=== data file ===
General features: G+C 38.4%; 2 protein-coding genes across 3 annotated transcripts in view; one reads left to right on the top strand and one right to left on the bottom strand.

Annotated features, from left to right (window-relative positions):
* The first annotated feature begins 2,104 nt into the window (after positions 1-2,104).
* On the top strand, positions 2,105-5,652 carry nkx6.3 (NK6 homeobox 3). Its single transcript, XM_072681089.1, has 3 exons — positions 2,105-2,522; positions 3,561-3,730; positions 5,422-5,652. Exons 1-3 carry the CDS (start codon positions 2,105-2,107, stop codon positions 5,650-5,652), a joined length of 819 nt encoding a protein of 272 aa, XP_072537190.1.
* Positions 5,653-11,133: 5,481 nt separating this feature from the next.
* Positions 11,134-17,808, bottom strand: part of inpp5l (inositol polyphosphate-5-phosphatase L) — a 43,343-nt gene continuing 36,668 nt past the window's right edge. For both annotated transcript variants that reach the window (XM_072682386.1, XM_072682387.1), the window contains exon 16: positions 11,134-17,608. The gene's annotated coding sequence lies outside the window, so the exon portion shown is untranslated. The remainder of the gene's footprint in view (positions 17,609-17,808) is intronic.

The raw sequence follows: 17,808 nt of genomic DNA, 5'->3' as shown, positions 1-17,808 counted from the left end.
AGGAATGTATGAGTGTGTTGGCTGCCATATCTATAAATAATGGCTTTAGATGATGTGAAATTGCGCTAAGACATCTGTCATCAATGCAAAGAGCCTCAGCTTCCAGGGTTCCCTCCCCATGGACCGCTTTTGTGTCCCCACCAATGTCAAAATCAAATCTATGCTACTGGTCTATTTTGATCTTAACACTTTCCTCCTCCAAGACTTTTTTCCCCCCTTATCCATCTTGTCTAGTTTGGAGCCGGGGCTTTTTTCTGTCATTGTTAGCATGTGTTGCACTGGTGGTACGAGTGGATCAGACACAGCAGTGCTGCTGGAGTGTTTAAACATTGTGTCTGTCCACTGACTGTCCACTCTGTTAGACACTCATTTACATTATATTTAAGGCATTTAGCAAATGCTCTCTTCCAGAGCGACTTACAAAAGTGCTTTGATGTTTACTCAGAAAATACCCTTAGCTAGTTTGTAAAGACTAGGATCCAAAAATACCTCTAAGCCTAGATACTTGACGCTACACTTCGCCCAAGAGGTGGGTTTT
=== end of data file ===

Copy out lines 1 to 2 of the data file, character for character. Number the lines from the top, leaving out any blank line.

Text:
General features: G+C 38.4%; 2 protein-coding genes across 3 annotated transcripts in view; one reads left to right on the top strand and one right to left on the bottom strand.

Annotated features, from left to right (window-relative positions):